Supporting the Next Generation of Media Law and Media Lawyers in BiH

Two men and three women stand in an office
(Left to Right) Amer Dzihana, Director of Research and Advocacy, Internews; Harun Iseric, participant at regional rounds of Price Media Moot Court (PMMC) and organizer of Sarajevo Summer Law School on media law; Sue Folger, Bosnia and Herzegovina Country Director, Internews; Anja Gengo, participant at international rounds of Price Media Moot Court (PMMC), coordinator of media law clinics, lecturer at media law clinics; Kristina Cendic, Annenberg Local Program Coordinator. (credit: Internews)

Josh Machleder, Internews Vice President for Europe, Eurasia, and Asia Programs is traveling in Eurasia, visiting Internews projects and sending updates on the work of local media and civil society in-country.

When Anja Gengo, a third-year law student at the University of Sarajevo, saw the USAID-funded Internews project in Bosnia call for applicants to its Media Law Clinic and Moot Court, she didn't even know that media law existed. "It's something you don't even hear about," she said.

She had already had some experience in moot courts, debates, and public speaking, as well as some practical legal experience working in her family's law firm, but for her, media law was a new and exciting topic. There had not been any academic literature published in the country on the topic for lawyers and law students until 2012, when Internews published "Media Law in Bosnia and Herzegovina;" now seen as the foundation for the study and scholarship of media law in Bosnia.

Anja spent August of 2012 until March of 2013 at the Media Law Clinic and Moot Court, in intensive preparation, immersing herself in documents, international treaties, norms, court records, case histories, and a host of new legal concepts, including terminology related to Freedom of Expression. These topics were new not only to her, but also to her law professors. She and her team from the law faculty wrote memorials (petitions) and prepared oral arguments, culminating with the team's participation in the international media law moot court at Oxford, which, according to Anja, "was like a fairy tale."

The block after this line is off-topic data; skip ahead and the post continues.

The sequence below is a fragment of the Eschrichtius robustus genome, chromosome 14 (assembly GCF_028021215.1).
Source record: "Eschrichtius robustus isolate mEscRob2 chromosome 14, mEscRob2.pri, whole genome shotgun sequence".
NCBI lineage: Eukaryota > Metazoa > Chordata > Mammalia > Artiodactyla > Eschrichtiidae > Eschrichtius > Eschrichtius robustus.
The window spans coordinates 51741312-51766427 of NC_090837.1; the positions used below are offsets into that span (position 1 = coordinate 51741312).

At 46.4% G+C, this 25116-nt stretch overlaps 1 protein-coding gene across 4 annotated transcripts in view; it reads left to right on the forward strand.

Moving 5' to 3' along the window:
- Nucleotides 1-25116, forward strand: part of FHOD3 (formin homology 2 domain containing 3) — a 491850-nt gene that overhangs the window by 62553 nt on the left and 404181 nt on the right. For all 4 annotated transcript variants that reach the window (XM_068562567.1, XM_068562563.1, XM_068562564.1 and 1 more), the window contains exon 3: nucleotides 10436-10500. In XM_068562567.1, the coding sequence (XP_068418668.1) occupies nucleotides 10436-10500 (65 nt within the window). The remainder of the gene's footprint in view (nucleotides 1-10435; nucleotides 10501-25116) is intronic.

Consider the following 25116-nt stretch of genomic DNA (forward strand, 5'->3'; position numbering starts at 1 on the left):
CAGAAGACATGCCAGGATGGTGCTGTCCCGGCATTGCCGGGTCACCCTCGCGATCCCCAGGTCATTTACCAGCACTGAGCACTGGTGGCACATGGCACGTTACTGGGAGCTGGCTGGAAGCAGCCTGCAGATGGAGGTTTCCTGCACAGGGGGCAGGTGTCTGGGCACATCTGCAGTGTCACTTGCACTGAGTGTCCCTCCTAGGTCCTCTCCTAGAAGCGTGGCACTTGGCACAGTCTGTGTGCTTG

Learning about media law through interactive discussion and application was a revelation to Anja and her peers. First, the approach and methodology of the clinic and moot court was the first experience in her education that truly integrated theory and very practical legal work that was interactive and used actual cases.

Second, according to her, she became "recognized as the biggest nerd in Sarajevo," immersing herself in the issue of media law with assistance from the project staff to become a trainer and lecturer. She served as a lecture assistant at a clinic the following academic year.

Anja has since gone to media law summer school at Oxford to do more in-depth study into issues of technology and human rights, online privacy, defamation, and access to information, among other issues, and to make contact with leading international scholars in the field.

Because of the interest, dedication, and enthusiasm of students like Anja who are willing to come on Saturdays for four to five hour sessions, faculties around the country are now considering introducing media law as a subject, or at least as an elective course for which students receive academic credits (University of Zenica started doing so last year). And students like Anja are becoming active in the field of study, as lecturers or assistant lecturers, as well as producing scholarly articles about hot topics in the media legal sector.

Anja graduated in 2013 and is working at a Sarajevo law firm, currently researching her dissertation. She is blogging and writing policy papers on the role of media in post-conflict societies and the regulation of hate speech online, a topic of particular relevance to post-conflict Bosnia.

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